In the past, I helped produce the only set of maps online showing all bird species distributions in Alaska. In addition I have produced online mammal distribution atlases of Africa, maps for tigers in asia and I was working on digitizing North American mammal range maps produced by the Smithsonian Institution.
I have also been conducting background research to prepare proposals to study the effects of mineral extraction on biodiversity and protected areas on a very large scale. One such proposal that I was preparing would have looked at exporting analysis and mapping methods applied in the United States to other regions of the World such as Africa. The proposal was co-sponsored
by the Mineral Division of USGS and the World Resources Institute.
The migration of caribou in North America is the closest thing that we have to the great mammal migrations that occur in Africa. African protected areas are also under great pressure from possible development for mineral extraction. So the carribou distributions that I found on the Fish and Wildlife Service public website were of particular interest. I have also worked for several years on maps of migratory bird distribution patterns. I therefore have a great interest in other migratory animals as many of the temporal mapping problems are similar.
I was completely unaware that there was anything wrong with publishing ANWR maps. I have never been informed of any agency restrictions or any other guidelines on publishing maps depicting ANWR . . .
I only now have been informed that there is a two week old agency "communications directive" that limits who is allowed to distribute new information on ANWR within my agency.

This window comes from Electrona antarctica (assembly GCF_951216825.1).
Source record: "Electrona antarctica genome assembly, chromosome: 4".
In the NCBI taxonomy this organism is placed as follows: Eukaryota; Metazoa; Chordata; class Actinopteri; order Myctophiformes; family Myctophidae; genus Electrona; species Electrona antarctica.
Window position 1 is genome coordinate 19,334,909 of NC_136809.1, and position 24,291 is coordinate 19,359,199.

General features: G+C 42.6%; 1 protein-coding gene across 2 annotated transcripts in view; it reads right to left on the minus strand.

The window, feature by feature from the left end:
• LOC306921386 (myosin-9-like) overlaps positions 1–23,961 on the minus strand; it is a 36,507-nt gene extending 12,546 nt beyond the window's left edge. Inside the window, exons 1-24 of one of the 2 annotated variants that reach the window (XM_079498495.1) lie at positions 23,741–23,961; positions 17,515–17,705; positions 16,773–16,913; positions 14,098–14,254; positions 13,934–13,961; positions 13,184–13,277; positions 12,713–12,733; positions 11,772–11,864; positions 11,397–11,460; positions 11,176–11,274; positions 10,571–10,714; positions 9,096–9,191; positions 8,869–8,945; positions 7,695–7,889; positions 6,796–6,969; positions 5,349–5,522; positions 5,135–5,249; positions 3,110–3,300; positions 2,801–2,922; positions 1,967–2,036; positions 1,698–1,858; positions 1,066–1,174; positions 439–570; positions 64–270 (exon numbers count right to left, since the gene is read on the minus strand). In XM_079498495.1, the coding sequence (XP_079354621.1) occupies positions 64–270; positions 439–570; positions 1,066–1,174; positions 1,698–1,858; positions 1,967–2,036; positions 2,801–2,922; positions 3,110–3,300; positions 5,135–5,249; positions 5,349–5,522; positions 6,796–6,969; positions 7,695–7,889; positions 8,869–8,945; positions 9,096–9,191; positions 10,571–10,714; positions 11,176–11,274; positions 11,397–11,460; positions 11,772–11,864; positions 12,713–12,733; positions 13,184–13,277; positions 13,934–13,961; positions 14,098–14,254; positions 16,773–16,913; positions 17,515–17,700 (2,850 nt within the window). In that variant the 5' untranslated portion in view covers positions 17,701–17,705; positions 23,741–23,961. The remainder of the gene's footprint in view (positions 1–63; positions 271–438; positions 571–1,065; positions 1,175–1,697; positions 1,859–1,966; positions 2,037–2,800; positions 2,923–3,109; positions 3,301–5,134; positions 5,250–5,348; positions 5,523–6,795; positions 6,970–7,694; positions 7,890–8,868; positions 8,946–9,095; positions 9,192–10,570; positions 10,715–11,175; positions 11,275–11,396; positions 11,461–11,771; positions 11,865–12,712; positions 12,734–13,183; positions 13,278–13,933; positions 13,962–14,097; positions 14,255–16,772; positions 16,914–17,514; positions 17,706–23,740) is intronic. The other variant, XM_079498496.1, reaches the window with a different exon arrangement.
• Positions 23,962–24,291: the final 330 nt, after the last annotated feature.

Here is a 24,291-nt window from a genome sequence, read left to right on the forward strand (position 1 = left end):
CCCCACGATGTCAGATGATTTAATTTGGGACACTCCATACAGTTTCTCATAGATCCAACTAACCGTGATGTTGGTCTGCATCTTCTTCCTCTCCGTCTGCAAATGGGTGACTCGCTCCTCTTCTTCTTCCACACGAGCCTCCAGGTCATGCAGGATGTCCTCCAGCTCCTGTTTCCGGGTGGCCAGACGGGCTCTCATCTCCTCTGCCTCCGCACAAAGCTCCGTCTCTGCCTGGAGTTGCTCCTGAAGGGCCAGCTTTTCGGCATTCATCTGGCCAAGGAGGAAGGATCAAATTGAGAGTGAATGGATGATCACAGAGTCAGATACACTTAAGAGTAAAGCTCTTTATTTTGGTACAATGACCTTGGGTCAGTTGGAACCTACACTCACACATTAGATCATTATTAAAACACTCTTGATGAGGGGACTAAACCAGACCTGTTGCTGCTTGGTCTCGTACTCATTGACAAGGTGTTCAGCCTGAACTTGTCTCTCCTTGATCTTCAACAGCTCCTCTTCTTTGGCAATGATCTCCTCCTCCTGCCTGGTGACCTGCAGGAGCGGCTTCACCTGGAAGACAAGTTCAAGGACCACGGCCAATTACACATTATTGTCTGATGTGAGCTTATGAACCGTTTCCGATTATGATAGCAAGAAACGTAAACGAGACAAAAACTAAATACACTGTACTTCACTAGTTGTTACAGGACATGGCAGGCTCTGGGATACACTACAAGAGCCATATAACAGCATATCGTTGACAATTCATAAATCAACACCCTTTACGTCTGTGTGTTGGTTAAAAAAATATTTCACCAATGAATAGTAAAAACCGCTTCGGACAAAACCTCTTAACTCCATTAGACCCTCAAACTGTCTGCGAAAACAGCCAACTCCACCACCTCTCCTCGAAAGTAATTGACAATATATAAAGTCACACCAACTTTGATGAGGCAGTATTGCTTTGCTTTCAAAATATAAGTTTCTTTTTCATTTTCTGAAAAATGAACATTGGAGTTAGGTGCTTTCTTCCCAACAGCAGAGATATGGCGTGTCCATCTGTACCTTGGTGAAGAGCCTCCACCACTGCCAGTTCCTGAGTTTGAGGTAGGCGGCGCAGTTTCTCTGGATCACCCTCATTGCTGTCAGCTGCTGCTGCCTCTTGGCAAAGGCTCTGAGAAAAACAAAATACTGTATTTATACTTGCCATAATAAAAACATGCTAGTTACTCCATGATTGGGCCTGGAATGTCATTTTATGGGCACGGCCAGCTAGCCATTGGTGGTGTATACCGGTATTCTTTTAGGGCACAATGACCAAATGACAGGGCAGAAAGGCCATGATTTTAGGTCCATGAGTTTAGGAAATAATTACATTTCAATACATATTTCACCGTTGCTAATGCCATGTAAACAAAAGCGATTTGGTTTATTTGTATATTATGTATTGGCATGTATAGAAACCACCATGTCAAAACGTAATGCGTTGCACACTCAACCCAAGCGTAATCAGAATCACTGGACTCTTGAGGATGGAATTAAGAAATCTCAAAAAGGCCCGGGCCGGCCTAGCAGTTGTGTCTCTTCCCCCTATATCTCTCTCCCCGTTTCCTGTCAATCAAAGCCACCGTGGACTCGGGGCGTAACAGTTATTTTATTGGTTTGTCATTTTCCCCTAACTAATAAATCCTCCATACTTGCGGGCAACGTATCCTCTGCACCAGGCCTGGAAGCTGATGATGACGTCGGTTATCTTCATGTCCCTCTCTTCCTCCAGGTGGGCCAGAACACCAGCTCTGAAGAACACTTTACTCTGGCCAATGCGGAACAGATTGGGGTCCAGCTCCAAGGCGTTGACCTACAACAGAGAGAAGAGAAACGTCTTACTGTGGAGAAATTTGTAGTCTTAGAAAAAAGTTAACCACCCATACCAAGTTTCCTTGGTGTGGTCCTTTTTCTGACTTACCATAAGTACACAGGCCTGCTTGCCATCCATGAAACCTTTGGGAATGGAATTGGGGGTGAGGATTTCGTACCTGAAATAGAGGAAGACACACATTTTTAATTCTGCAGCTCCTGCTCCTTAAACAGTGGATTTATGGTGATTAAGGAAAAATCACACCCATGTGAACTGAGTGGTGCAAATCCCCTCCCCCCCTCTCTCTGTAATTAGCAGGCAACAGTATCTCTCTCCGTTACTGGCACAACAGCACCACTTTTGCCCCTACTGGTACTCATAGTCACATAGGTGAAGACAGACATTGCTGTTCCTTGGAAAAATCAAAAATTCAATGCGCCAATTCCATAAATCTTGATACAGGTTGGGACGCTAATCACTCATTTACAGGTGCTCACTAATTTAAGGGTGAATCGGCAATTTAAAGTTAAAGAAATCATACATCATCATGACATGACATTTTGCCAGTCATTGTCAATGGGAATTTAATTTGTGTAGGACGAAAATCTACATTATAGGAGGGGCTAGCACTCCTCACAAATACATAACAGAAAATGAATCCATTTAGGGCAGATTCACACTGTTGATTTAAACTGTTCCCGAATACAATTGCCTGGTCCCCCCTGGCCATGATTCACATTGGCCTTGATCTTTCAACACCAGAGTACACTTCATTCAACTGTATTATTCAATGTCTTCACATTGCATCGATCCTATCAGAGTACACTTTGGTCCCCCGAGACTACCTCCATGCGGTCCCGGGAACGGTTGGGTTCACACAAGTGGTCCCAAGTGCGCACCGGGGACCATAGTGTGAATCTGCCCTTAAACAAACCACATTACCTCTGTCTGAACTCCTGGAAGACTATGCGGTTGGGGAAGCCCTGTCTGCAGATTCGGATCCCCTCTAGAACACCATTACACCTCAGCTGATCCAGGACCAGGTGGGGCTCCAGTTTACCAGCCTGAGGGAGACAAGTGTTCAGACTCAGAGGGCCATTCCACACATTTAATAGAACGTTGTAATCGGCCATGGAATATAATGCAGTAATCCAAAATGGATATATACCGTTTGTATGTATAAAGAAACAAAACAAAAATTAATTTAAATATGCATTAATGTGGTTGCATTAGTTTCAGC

I thought that I was helping further public and scientific understanding and debate of the issues at ANWR by making some clearer maps. I also hoped that colleagues in USGS would see the maps and then contact me if they needed additional mapping help. I was careful to quote my sources and explain what I had done. I made no statement about what the maps might mean with regard to oil development of the refuge.
The web pages were put up on Wednesday, March 7, last week. The first thing I did when I put the ANWR pages up on the internet was to inform other USGS Biological Resources Division mapping people and other agency (Fish Wildlife Service and National Park Service respectively) GIS people through email that they were on the web. Informing other Federal colleagues and agencies immediately upon publication to the web appears to me to be the only reasonable review process available, seeing as there is